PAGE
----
On an unrelated note, this will be my first post in a month not to mention David Blunk... Doh!
So let's hear a bit more this system of individual and consensual self-rule. Where do I read about your unruled some long-lost "No Treason CCCLXXVIII"? Why are you anarcho-whatevers so reluctant to sketch out the details of what you're proposing (Robert Nozick excepted)? You seem to be purveying a pig in a poke.

Interesting post nevertheless.
I can't speak for any other "whatever"s, but I'm not personally "proposing" anything. I'm opposing the state. First, do no harm. And the state not only does harm, it by definition is harm.

As for what a stateless society would look like, I really don't know, nor do I particularly care. Presumably, the Rothbardians would set up large insurance companies backed up by private court systems, and the Chomskyites would set up worker's collectives to run factories. And when either of those two groups start acting like states (ie, using force against non-consenting individuals), it would be up to the pacifists like me to get up on our soapboxes and tell them to stop. Perhaps, speaking of pigs, by remind them of how "four legs good, two legs bad" quickly became "four legs good, two legs better."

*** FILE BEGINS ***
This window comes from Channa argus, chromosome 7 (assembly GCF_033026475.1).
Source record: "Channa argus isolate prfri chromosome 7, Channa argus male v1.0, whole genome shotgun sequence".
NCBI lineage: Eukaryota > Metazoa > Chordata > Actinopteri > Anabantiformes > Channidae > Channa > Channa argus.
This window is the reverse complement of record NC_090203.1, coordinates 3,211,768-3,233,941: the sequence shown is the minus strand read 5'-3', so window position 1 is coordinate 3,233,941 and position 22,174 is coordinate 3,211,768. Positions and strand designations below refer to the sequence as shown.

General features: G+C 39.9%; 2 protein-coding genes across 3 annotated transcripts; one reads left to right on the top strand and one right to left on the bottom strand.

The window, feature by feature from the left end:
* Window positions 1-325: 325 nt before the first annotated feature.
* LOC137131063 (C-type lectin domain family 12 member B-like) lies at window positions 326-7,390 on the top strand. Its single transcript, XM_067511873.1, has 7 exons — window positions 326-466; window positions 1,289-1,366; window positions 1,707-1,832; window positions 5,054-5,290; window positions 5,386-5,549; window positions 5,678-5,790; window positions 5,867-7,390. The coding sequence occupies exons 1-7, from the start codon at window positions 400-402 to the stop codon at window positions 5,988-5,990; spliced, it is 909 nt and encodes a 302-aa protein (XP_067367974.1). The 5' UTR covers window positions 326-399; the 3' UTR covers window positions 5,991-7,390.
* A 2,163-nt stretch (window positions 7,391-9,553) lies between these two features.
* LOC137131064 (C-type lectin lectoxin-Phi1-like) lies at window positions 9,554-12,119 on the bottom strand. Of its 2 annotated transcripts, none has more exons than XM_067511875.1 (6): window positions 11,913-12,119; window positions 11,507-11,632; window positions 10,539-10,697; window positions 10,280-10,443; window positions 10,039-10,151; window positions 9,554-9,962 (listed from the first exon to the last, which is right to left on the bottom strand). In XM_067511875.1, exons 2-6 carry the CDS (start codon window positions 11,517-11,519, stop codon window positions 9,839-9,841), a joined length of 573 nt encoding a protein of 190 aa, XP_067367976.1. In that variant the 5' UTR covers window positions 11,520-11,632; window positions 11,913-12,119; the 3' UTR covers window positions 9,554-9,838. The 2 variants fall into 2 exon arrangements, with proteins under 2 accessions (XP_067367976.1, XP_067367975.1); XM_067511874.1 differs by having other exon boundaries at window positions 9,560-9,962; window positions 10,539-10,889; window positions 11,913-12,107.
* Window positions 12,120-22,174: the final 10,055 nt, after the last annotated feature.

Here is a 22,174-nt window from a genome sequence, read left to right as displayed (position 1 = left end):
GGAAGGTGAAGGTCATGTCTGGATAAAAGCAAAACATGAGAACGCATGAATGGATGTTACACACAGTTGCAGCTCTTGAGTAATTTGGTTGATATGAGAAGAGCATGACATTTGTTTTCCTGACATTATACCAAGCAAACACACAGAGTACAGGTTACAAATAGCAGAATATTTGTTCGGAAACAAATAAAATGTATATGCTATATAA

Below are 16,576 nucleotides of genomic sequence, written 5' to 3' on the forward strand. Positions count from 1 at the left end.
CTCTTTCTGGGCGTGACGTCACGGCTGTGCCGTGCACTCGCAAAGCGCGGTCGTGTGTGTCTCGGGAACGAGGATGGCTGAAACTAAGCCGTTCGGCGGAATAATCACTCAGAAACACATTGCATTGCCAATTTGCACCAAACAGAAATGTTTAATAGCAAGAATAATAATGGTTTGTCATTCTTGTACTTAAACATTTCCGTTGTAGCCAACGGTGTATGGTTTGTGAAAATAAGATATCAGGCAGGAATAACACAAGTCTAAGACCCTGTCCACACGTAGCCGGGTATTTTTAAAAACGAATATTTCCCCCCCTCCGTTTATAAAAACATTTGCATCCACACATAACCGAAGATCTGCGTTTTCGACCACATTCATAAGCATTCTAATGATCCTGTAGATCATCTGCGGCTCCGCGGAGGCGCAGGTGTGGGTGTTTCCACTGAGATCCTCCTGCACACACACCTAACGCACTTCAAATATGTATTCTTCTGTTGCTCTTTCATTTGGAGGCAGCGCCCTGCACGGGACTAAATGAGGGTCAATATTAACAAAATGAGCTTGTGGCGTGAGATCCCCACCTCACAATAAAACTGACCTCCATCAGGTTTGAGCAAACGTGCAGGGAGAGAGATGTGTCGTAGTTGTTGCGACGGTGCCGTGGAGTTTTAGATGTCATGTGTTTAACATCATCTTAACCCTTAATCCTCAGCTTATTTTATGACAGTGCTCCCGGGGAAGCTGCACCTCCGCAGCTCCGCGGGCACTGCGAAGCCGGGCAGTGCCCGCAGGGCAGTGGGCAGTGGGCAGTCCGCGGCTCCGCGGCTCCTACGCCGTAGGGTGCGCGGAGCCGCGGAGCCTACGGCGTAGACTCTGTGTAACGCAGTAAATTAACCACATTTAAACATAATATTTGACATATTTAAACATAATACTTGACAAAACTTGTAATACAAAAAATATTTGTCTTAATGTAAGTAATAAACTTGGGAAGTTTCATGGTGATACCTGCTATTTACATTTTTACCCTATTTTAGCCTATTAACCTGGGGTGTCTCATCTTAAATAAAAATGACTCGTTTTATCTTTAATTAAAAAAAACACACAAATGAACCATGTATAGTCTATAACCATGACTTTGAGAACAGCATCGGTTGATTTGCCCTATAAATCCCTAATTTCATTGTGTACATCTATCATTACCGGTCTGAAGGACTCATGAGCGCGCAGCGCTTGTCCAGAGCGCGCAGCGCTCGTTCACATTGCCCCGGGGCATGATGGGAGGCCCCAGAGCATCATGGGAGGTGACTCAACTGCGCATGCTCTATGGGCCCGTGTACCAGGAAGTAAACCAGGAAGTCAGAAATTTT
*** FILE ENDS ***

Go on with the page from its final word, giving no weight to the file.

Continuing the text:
My position is simply this: I prefer to live my life without kidnapping or murdering anyone, and therefore I don't appreciate having governments take money from me by force to use for kidnapping and murder. Especially when they try to vest such crimes with artificial legitimacy and claim that they're committing them on my behalf, with my consent.

I'm not some starry-eyed utopian who thinks human nature can be changed. But as bad as human nature is, government nature is even worse. See, Century XX. I oppose the state not because I think that its absence would solve all the world's problems, but because I know that its presence causes so many unnecessary problems. Basically, all government is evil, and therefore I oppose it no matter what the consequences of its abolition would be. And, purely as an extra benefit of my position, it just so happens that a stateless world couldn't possibly be any worse than a statist world is. Just ask the people of Hiroshima. Oh wait, that's right... you can't.